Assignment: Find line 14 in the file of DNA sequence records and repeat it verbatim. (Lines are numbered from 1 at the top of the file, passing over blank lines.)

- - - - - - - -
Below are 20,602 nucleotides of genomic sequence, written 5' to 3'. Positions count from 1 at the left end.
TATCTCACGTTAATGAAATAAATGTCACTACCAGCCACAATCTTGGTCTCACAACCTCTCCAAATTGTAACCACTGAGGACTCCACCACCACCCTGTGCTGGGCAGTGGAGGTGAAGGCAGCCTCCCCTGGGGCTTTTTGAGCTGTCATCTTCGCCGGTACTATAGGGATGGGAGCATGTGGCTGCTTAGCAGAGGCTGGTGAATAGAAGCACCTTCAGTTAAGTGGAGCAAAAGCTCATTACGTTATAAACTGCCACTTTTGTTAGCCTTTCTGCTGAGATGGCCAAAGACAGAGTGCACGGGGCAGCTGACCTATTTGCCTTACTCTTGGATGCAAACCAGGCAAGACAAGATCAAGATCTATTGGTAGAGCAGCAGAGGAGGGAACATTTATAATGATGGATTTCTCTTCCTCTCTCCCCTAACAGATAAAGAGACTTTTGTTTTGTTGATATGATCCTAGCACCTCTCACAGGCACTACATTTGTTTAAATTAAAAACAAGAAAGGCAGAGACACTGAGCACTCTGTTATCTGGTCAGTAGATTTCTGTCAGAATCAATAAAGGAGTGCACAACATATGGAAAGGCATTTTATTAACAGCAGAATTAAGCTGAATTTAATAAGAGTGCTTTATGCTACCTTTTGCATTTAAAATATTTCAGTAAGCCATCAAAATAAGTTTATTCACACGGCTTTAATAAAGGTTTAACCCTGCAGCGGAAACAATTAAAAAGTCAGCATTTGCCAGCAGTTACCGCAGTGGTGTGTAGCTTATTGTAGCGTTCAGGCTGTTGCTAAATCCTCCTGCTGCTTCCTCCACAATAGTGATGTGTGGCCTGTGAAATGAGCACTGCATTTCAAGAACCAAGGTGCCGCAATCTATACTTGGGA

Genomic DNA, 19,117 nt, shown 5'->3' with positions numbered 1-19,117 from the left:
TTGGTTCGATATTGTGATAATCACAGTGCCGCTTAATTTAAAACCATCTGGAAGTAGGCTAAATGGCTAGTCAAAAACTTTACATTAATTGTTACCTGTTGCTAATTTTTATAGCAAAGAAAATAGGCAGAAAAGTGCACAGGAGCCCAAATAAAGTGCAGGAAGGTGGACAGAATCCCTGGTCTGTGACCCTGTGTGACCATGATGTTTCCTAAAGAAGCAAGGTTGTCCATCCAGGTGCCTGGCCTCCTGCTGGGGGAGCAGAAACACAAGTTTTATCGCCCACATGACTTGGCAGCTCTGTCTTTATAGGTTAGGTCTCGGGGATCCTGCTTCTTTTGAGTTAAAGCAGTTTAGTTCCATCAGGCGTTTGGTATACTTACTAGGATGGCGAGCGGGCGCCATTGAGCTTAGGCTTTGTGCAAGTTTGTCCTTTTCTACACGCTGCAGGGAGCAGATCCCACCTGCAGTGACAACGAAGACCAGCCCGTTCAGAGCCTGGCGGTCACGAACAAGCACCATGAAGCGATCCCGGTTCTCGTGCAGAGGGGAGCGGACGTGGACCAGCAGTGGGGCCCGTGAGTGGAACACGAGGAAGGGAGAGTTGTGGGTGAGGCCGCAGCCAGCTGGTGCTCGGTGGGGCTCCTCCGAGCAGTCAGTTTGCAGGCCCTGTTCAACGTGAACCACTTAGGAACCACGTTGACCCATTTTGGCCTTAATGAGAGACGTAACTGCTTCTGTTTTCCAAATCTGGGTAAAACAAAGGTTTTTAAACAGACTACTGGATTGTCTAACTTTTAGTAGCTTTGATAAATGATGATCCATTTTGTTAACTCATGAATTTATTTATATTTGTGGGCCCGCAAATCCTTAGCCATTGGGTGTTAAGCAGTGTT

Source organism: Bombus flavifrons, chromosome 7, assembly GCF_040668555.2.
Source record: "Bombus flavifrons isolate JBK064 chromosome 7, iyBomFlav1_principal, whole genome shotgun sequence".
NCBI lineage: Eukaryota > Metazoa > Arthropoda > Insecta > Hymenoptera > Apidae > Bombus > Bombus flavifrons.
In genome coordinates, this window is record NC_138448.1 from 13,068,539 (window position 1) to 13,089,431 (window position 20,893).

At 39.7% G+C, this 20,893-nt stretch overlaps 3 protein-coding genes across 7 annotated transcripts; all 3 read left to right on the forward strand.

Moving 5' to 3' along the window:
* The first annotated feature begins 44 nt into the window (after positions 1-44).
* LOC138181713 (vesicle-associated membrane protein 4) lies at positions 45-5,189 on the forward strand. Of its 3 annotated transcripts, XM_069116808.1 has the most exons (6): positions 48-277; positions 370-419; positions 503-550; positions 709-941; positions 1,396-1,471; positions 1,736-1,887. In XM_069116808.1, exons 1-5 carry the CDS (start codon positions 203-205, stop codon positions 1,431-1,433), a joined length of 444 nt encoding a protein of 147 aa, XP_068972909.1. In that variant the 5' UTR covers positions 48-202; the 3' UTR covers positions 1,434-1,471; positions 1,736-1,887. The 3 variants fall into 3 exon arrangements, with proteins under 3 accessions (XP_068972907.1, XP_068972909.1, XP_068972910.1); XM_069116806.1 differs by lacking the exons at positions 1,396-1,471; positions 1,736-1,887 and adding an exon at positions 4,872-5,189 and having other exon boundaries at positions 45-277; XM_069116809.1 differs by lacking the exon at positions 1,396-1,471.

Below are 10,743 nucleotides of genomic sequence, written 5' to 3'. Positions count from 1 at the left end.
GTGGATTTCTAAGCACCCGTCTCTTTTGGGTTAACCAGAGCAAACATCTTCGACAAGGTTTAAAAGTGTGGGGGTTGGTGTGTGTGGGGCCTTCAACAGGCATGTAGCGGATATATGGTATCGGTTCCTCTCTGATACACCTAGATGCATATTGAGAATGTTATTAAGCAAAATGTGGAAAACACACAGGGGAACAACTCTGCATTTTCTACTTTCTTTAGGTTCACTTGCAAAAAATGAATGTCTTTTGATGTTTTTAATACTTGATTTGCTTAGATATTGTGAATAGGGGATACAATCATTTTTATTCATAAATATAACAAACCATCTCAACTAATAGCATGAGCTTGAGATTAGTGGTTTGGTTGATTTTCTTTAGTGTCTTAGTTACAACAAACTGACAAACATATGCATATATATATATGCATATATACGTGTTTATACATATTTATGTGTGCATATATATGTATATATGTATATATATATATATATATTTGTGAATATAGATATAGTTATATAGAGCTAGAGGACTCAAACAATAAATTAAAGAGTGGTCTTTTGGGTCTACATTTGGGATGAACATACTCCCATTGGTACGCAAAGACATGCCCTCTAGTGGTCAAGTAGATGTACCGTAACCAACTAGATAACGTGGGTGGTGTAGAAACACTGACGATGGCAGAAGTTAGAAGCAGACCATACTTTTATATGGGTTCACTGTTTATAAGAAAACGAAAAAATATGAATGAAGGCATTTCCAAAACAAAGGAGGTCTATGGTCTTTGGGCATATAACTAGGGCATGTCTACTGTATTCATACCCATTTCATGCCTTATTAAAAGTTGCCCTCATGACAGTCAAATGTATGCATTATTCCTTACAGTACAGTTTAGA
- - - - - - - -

GTGGATTTCTAAGCACCCGTCTCTTTTGGGTTAACCAGAGCAAACATCTTCGACAAGGTTTAAAAGTGTGGGGGTTGGTGTGTGTGGGGCCTTCAACAGGCATGTAGCGGATATATGGTATCGGTTCCTCTCTGATACACCTAGATGCATATTGAGAATGTTATTAAGCAAAATGTGGAAAACACACAGGGGAACAACTCTGCATTTTCTACTTTCTTTAGGTTCACTTGCAAAAAATGAATGTCTTTTGATGTTTTTAATACTTGATTTGCTTAGATATTGTGAATAGGGGATACAATCATTTTTATTCATAAATATAACAAACCATCTCAACTAATAGCATGAGCTTGAGATTAGTGGTTTGGTTGATTTTCTTTAGTGTCTTAGTTACAACAAACTGACAAACATATGCATATATATATATGCATATATACGTGTTTATACATATTTATGTGTGCATATATATGTATATATGTATATATATATATATATATTTGTGAATATAGATATAGTTATATAGAGCTAGAGGACTCAAACAATAAATTAAAGAGTGGTCTTTTGGGTCTACATTTGGGATGAACATACTCCCATTGGTACGCAAAGACATGCCCTCTAGTGGTCAAGTAGATGTACCGTAACCAACTAGATAACGTGGGTGGTGTAGAAACACTGACGATGGCAGAAGTTAGAAGCAGACCATACTTTTATATGGGTTCACTGTTTATAAGAAAACGAAAAAATATGAATGAAGGCATTTCCAAAACAAAGGAGGTCTATGGTCTTTGGGCATATAACTAGGGCATGTCTACTGTATTCATACCCATTTCATGCCTTATTAAAAGTTGCCCTCATGACAGTCAAATGTATGCATTATTCCTTACAGTACAGTTTAGA